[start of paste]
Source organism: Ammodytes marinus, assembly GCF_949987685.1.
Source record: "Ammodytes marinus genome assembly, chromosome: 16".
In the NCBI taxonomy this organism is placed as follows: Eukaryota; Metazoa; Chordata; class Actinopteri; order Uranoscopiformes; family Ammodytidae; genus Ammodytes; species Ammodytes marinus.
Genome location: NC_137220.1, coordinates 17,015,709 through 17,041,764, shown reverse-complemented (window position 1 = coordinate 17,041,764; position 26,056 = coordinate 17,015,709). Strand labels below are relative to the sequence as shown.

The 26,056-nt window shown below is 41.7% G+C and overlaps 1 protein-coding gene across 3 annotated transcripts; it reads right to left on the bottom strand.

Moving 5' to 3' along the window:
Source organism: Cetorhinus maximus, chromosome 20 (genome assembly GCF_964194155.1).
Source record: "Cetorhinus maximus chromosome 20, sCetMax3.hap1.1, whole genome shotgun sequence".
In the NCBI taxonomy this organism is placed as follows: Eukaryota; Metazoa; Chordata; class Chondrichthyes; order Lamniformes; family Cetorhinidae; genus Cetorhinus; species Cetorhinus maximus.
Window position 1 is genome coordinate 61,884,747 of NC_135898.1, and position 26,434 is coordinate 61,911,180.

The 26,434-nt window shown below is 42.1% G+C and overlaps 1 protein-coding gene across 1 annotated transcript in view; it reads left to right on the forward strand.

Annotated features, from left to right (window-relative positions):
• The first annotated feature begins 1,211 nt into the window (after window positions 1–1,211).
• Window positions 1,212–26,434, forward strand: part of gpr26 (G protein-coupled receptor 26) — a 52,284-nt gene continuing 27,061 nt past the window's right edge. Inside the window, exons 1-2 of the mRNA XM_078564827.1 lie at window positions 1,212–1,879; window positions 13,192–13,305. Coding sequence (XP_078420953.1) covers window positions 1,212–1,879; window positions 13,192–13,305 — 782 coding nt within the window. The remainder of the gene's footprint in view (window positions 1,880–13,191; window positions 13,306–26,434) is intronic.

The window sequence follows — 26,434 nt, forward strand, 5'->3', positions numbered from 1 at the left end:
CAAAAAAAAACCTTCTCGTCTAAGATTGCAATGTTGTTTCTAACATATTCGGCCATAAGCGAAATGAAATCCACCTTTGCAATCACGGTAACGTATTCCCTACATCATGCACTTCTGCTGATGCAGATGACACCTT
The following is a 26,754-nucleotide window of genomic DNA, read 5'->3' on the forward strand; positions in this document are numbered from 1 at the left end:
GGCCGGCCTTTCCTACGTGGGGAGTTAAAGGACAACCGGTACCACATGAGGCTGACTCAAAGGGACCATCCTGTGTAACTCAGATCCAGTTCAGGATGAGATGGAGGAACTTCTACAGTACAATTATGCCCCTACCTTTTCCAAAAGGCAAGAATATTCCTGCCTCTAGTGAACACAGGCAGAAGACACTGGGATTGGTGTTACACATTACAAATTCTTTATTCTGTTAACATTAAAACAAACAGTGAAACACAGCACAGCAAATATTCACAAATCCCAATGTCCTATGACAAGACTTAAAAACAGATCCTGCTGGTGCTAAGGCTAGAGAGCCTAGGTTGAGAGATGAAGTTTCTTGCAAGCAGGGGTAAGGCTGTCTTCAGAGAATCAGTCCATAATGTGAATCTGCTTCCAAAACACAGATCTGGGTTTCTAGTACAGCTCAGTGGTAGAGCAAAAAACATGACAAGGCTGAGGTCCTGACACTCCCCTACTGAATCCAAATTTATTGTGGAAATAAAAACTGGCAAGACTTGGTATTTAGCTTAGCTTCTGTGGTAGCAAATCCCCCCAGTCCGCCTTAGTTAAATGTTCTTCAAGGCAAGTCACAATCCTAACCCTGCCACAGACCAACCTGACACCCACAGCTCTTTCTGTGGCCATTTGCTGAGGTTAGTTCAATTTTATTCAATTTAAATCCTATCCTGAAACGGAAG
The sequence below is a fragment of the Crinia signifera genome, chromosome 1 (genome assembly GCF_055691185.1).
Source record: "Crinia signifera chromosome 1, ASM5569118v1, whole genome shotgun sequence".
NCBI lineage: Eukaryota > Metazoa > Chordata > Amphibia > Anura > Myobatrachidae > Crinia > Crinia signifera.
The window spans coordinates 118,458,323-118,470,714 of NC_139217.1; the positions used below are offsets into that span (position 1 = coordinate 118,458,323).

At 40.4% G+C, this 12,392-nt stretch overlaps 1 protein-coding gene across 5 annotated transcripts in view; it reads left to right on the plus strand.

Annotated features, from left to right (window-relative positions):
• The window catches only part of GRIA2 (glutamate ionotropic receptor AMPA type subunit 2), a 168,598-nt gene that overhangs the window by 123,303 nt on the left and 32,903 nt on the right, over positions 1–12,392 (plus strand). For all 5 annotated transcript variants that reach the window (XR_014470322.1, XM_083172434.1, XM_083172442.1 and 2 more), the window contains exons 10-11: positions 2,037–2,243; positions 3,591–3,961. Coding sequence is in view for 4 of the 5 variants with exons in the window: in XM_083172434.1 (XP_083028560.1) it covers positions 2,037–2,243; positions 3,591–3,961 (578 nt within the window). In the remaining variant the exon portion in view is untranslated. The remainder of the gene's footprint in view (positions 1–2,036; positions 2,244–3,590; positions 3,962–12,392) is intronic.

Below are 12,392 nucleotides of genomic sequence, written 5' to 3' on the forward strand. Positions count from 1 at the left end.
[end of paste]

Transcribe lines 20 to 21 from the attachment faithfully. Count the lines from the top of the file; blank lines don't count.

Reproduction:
Source record: "Crinia signifera chromosome 1, ASM5569118v1, whole genome shotgun sequence".
NCBI lineage: Eukaryota > Metazoa > Chordata > Amphibia > Anura > Myobatrachidae > Crinia > Crinia signifera.